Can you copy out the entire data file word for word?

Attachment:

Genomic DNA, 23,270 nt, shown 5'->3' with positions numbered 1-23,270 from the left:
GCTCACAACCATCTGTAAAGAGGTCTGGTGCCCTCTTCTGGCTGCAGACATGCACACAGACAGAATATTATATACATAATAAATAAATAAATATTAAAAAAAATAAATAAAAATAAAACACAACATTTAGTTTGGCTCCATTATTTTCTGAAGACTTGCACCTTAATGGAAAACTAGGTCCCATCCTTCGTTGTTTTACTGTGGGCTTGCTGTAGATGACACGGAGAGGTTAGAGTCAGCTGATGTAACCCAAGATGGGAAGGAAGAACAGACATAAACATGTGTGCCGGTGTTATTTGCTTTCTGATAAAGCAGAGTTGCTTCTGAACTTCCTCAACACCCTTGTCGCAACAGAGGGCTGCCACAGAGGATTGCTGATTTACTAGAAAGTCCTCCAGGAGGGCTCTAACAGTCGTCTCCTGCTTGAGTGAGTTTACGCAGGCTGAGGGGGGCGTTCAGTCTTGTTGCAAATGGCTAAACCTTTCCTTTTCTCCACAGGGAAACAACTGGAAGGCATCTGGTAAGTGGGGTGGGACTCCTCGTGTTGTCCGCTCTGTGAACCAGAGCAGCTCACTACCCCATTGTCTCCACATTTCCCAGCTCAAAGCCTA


Genomic DNA, 23,270 nt, shown 5'->3' with positions numbered 1-23,270 from the left:
GCTCACAACCATCTGTAAAGAGGTCTGGTGCCCTCTTCTGGCTGCAGACATGCACACAGACAGAATATTATATACATAATAAATAAATAAATATTAAAAAAAATAAATAAAAATAAAACACAACATTTAGTTTGGCTCCATTATTTTCTGAAGACTTGCACCTTAATGGAAAACTAGGTCCCATCCTTCGTTGTTTTACTGTGGGCTTGCTGTAGATGACACGGAGAGGTTAGAGTCAGCTGATGTAACCCAAGATGGGAAGGAAGAACAGACATAAACATGTGTGCCGGTGTTATTTGCTTTCTGATAAAGCAGAGTTGCTTCTGAACTTCCTCAACACCCTTGTCGCAACAGAGGGCTGCCACAGAGGATTGCTGATTTACTAGAAAGTCCTCCAGGAGGGCTCTAACAGTCGTCTCCTGCTTGAGTGAGTTTACGCAGGCTGAGGGGGGCGTTCAGTCTTGTTGCAAATGGCTAAACCTTTCCTTTTCTCCACAGGGAAACAACTGGAAGGCATCTGGTAAGTGGGGTGGGACTCCTCGTGTTGTCCGCTCTGTGAACCAGAGCAGCTCACTACCCCATTGTCTCCACATTTCCCAGCTCAAAGCCTA